Enzymatic Digestion of Membrane-Bound Proteins for Peptide Mapping and Internal Sequence Analysis

  • Joseph Fernandez
  • Sheenah M. Mische
Part of the Springer Protocols Handbooks book series (SPH)


Enzymatic digestion of membrane-bound proteins is a sensitive procedure for obtaining internal sequence data of proteins that either have a blocked amino terminus or require two or more stretches of sequence data for DNA cloning or confirmation of protein identification. Since the final step of protein purification is usually SDS-PAGE, electroblotting to either PVDF or nitrocellulose is the simplest and most common procedure for recovering protein free of contaminants (SDS, acrylamide, and so forth) with a high yield. The first report for enzymatic digestion of a nitrocellulose-bound protein for internal sequence analysis was by Aebersold et al. in 1987, with a more detailed procedure later reported by Tempst et al. in 1990 (1,2). Basically, these procedures first treated the nitrocellulose-bound protein with PVP-40 (polyvinyl pyrrolidone, M r 40,000) to prevent enzyme adsorption to any remaining nonspecific protein binding sites on the membrane, washed extensively to remove excess PVP-40, and the sample was enzymatically digested at 37°C overnight. Attempts with PVDF-bound protein using the above procedures (3,4) give poor results and generally require >25 µg of protein. PVDF is preferred over nitrocellulose because it can be used for a variety of other structural analysis procedures, such as amino-terminal sequence analysis and amino acid analysis. In addition, peptide recovery from PVDF-bound protein is higher, particularly from higher retention PVDF (ProBlott, Westran, Immobilon Psq). Finally, PVDF-bound protein can be stored dry as opposed to nitrocellulose, which must remain wet during storage and work up to prevent losses during digestion.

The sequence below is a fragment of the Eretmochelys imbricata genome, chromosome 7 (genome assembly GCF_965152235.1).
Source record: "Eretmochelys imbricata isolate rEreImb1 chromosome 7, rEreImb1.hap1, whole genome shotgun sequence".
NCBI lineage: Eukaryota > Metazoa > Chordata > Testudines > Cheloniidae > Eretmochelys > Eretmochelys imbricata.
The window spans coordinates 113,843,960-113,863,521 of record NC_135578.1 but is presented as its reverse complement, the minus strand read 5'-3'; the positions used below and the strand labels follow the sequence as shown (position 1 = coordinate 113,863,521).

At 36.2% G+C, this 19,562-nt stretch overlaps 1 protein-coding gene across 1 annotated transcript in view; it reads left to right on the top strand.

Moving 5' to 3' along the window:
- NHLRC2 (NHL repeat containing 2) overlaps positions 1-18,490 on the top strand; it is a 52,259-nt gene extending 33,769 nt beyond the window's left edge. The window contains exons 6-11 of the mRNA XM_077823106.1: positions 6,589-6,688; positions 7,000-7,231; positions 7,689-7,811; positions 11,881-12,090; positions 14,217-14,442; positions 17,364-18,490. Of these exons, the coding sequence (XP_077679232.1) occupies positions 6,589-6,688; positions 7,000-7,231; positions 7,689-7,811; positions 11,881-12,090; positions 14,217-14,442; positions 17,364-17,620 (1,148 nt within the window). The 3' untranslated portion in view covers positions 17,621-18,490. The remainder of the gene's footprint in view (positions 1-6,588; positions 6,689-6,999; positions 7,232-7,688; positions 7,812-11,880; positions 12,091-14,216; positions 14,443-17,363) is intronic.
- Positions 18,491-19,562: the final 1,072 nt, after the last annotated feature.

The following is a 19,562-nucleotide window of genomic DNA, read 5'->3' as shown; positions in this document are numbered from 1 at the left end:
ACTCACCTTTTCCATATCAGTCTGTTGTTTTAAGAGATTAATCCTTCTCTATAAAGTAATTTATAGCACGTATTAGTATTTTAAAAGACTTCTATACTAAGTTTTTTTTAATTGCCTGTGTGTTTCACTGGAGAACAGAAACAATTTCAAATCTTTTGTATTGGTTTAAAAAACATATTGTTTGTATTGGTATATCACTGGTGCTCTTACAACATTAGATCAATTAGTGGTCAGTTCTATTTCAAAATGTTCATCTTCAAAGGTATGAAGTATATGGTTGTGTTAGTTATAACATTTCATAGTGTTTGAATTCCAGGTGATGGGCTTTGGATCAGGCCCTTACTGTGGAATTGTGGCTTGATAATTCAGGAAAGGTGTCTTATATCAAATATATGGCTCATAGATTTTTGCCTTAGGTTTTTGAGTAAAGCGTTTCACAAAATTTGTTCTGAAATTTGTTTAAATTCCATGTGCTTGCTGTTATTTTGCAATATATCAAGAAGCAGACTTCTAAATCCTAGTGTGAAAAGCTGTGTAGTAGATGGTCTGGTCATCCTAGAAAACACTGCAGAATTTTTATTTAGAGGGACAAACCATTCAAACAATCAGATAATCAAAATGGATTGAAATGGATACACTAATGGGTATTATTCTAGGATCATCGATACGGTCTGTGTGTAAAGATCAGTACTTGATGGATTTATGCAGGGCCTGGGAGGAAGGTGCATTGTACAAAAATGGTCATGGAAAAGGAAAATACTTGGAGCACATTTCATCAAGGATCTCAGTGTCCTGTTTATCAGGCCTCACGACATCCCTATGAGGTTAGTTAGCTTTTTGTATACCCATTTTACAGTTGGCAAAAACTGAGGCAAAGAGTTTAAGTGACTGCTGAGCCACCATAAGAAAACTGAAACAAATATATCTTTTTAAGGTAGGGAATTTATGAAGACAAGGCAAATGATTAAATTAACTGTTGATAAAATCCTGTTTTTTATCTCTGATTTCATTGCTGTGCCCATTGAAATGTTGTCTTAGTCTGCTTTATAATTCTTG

Amino Acid Analysis Microcentrifuge Tube Peptide Mapping Digestion Buffer Artifact Peak 
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Copyright information

© Humana Press Inc., Totowa, NJ 1996

Authors and Affiliations

  • Joseph Fernandez
    • 1
  • Sheenah M. Mische
    • 1
  1. 1.Protein/DNA Technology CenterThe Rockefeller UniversityNew York

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